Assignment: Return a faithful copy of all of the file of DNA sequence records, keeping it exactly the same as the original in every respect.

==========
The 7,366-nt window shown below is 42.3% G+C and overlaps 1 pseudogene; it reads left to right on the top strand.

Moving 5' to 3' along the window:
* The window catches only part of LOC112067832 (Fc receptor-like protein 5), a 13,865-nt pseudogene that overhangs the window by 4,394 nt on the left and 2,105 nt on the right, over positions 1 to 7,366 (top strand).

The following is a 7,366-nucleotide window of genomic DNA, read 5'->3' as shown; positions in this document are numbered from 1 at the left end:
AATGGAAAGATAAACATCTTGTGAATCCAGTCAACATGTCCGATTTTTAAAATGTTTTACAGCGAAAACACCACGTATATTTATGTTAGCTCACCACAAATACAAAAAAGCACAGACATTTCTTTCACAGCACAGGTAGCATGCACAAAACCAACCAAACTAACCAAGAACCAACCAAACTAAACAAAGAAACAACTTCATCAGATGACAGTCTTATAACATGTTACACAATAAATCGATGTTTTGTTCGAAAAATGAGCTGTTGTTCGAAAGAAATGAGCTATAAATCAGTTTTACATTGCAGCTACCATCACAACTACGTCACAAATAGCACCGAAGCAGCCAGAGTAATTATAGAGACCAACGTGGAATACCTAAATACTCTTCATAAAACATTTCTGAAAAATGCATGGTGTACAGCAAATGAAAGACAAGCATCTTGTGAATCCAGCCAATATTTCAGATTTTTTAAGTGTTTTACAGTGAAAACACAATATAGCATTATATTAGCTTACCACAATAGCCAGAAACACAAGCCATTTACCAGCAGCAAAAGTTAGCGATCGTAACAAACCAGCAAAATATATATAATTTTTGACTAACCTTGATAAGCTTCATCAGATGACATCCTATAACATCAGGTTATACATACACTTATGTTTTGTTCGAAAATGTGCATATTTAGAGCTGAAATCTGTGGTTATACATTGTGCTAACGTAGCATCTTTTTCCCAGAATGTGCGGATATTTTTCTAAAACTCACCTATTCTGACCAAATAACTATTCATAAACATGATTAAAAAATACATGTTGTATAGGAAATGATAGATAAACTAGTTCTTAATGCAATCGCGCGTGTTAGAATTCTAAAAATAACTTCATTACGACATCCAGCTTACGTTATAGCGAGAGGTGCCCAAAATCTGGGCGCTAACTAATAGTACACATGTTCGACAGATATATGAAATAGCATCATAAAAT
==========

The 7,366-nt window shown below is 42.3% G+C and overlaps 1 pseudogene; it reads left to right on the top strand.

Moving 5' to 3' along the window:
* The window catches only part of LOC112067832 (Fc receptor-like protein 5), a 13,865-nt pseudogene that overhangs the window by 4,394 nt on the left and 2,105 nt on the right, over positions 1 to 7,366 (top strand).

The following is a 7,366-nucleotide window of genomic DNA, read 5'->3' as shown; positions in this document are numbered from 1 at the left end:
AATGGAAAGATAAACATCTTGTGAATCCAGTCAACATGTCCGATTTTTAAAATGTTTTACAGCGAAAACACCACGTATATTTATGTTAGCTCACCACAAATACAAAAAAGCACAGACATTTCTTTCACAGCACAGGTAGCATGCACAAAACCAACCAAACTAACCAAGAACCAACCAAACTAAACAAAGAAACAACTTCATCAGATGACAGTCTTATAACATGTTACACAATAAATCGATGTTTTGTTCGAAAAATGAGCTGTTGTTCGAAAGAAATGAGCTATAAATCAGTTTTACATTGCAGCTACCATCACAACTACGTCACAAATAGCACCGAAGCAGCCAGAGTAATTATAGAGACCAACGTGGAATACCTAAATACTCTTCATAAAACATTTCTGAAAAATGCATGGTGTACAGCAAATGAAAGACAAGCATCTTGTGAATCCAGCCAATATTTCAGATTTTTTAAGTGTTTTACAGTGAAAACACAATATAGCATTATATTAGCTTACCACAATAGCCAGAAACACAAGCCATTTACCAGCAGCAAAAGTTAGCGATCGTAACAAACCAGCAAAATATATATAATTTTTGACTAACCTTGATAAGCTTCATCAGATGACATCCTATAACATCAGGTTATACATACACTTATGTTTTGTTCGAAAATGTGCATATTTAGAGCTGAAATCTGTGGTTATACATTGTGCTAACGTAGCATCTTTTTCCCAGAATGTGCGGATATTTTTCTAAAACTCACCTATTCTGACCAAATAACTATTCATAAACATGATTAAAAAATACATGTTGTATAGGAAATGATAGATAAACTAGTTCTTAATGCAATCGCGCGTGTTAGAATTCTAAAAATAACTTCATTACGACATCCAGCTTACGTTATAGCGAGAGGTGCCCAAAATCTGGGCGCTAACTAATAGTACACATGTTCGACAGATATATGAAATAGCATCATAAAAT